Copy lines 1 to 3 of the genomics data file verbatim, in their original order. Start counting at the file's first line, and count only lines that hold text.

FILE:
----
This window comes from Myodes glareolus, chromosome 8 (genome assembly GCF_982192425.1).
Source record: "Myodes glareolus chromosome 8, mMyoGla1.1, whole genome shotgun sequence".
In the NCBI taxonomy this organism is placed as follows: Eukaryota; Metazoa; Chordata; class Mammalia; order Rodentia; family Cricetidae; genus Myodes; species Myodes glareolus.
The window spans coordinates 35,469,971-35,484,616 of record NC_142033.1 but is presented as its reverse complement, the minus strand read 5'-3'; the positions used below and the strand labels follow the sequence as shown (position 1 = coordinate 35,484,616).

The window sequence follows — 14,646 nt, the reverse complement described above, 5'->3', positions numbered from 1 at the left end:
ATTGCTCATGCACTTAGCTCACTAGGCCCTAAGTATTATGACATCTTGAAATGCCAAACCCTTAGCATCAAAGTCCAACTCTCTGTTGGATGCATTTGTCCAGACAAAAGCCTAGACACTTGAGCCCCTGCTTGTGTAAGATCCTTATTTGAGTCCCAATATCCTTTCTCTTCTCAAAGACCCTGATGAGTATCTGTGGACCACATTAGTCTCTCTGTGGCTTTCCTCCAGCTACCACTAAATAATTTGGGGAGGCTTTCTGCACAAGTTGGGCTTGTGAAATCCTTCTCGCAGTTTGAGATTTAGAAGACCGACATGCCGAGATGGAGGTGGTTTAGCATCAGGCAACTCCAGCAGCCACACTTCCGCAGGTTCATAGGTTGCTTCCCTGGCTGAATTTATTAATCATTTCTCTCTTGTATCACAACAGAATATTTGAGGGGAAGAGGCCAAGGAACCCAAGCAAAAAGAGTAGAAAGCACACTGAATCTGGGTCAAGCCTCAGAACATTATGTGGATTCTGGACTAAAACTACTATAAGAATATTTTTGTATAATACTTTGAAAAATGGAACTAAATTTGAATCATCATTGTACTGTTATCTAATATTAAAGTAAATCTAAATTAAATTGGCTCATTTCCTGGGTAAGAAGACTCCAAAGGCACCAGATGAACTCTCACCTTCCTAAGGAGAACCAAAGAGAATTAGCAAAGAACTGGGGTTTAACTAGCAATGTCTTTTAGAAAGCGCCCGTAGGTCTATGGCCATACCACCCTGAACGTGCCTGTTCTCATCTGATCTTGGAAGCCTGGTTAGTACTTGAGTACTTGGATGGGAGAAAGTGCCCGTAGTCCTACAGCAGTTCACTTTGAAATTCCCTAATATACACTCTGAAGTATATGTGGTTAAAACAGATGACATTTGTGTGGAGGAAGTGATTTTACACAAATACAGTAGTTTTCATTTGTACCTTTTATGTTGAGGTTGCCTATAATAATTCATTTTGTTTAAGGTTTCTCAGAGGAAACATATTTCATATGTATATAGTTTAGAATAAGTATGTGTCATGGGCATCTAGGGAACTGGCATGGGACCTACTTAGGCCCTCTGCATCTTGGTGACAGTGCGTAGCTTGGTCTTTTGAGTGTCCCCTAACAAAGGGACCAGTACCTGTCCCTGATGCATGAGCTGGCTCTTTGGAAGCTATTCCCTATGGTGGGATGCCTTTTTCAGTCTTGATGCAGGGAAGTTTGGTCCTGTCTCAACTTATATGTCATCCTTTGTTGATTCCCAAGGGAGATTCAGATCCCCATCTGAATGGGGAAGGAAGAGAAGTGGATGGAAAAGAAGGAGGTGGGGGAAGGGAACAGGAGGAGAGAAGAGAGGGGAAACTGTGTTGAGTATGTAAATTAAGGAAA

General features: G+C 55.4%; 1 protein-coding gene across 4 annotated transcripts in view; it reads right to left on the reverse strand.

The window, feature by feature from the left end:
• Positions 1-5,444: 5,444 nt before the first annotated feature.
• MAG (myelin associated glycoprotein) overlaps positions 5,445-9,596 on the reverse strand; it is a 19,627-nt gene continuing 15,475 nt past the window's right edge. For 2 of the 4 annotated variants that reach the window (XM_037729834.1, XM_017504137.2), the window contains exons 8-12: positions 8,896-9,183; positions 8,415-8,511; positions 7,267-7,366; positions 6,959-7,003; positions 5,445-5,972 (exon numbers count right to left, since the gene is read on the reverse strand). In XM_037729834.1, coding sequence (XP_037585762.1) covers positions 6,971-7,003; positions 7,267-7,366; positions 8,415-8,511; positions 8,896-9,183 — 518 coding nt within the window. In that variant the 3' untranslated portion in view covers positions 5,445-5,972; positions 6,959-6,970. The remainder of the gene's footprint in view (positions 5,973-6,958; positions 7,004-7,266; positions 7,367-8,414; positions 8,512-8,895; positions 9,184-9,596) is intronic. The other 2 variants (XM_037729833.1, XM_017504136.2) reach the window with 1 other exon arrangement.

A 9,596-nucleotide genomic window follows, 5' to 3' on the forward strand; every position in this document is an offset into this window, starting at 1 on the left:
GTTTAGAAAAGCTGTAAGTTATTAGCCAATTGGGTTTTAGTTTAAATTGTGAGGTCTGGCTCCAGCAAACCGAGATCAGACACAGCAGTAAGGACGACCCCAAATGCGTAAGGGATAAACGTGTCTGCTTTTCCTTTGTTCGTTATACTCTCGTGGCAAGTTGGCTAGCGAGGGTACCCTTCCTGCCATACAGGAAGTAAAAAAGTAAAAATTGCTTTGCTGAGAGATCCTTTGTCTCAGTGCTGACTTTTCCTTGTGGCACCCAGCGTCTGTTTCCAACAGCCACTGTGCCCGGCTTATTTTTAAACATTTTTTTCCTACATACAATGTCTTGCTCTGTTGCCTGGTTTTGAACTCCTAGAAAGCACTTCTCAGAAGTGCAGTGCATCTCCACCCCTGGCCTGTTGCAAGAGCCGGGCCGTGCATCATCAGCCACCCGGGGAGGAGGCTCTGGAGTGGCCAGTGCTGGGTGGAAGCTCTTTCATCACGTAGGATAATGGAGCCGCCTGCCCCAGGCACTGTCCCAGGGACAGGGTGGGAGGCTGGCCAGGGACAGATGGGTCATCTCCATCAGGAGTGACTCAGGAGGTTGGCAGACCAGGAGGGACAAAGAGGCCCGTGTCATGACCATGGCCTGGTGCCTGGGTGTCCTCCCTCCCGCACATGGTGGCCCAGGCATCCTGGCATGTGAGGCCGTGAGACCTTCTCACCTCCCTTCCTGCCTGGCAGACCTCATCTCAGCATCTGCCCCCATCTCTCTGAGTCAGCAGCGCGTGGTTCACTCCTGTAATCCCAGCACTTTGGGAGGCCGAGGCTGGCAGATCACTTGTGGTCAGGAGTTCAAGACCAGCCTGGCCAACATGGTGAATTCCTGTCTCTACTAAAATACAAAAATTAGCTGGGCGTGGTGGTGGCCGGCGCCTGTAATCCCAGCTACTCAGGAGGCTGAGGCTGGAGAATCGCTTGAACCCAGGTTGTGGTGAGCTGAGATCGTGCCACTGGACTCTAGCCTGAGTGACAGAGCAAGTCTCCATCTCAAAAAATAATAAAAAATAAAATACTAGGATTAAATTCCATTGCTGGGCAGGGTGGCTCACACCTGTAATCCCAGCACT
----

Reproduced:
This window comes from Myodes glareolus, chromosome 8 (genome assembly GCF_982192425.1).
Source record: "Myodes glareolus chromosome 8, mMyoGla1.1, whole genome shotgun sequence".
In the NCBI taxonomy this organism is placed as follows: Eukaryota; Metazoa; Chordata; class Mammalia; order Rodentia; family Cricetidae; genus Myodes; species Myodes glareolus.